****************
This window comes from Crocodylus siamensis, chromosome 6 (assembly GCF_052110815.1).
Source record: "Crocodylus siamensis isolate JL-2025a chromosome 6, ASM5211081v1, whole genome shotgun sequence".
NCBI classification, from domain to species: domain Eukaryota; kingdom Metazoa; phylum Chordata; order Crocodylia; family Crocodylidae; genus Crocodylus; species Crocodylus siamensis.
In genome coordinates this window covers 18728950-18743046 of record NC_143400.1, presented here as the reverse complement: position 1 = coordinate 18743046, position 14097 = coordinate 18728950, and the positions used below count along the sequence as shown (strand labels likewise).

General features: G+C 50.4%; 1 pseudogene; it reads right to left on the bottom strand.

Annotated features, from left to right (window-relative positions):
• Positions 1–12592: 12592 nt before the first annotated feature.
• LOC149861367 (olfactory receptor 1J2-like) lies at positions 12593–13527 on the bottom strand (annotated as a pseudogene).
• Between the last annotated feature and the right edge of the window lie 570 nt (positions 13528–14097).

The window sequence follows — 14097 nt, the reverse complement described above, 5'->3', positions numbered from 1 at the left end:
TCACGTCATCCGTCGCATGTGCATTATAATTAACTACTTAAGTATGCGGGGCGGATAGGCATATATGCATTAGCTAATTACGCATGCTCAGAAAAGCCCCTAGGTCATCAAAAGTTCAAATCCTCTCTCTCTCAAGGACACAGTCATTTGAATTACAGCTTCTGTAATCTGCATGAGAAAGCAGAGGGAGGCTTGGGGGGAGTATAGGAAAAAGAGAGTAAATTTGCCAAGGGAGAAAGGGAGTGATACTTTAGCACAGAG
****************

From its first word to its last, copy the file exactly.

This window comes from Crocodylus siamensis, chromosome 6 (assembly GCF_052110815.1).
Source record: "Crocodylus siamensis isolate JL-2025a chromosome 6, ASM5211081v1, whole genome shotgun sequence".
NCBI classification, from domain to species: domain Eukaryota; kingdom Metazoa; phylum Chordata; order Crocodylia; family Crocodylidae; genus Crocodylus; species Crocodylus siamensis.
In genome coordinates this window covers 18728950-18743046 of record NC_143400.1, presented here as the reverse complement: position 1 = coordinate 18743046, position 14097 = coordinate 18728950, and the positions used below count along the sequence as shown (strand labels likewise).

General features: G+C 50.4%; 1 pseudogene; it reads right to left on the bottom strand.

Annotated features, from left to right (window-relative positions):
• Positions 1–12592: 12592 nt before the first annotated feature.
• LOC149861367 (olfactory receptor 1J2-like) lies at positions 12593–13527 on the bottom strand (annotated as a pseudogene).
• Between the last annotated feature and the right edge of the window lie 570 nt (positions 13528–14097).

The window sequence follows — 14097 nt, the reverse complement described above, 5'->3', positions numbered from 1 at the left end:
TCACGTCATCCGTCGCATGTGCATTATAATTAACTACTTAAGTATGCGGGGCGGATAGGCATATATGCATTAGCTAATTACGCATGCTCAGAAAAGCCCCTAGGTCATCAAAAGTTCAAATCCTCTCTCTCTCAAGGACACAGTCATTTGAATTACAGCTTCTGTAATCTGCATGAGAAAGCAGAGGGAGGCTTGGGGGGAGTATAGGAAAAAGAGAGTAAATTTGCCAAGGGAGAAAGGGAGTGATACTTTAGCACAGAG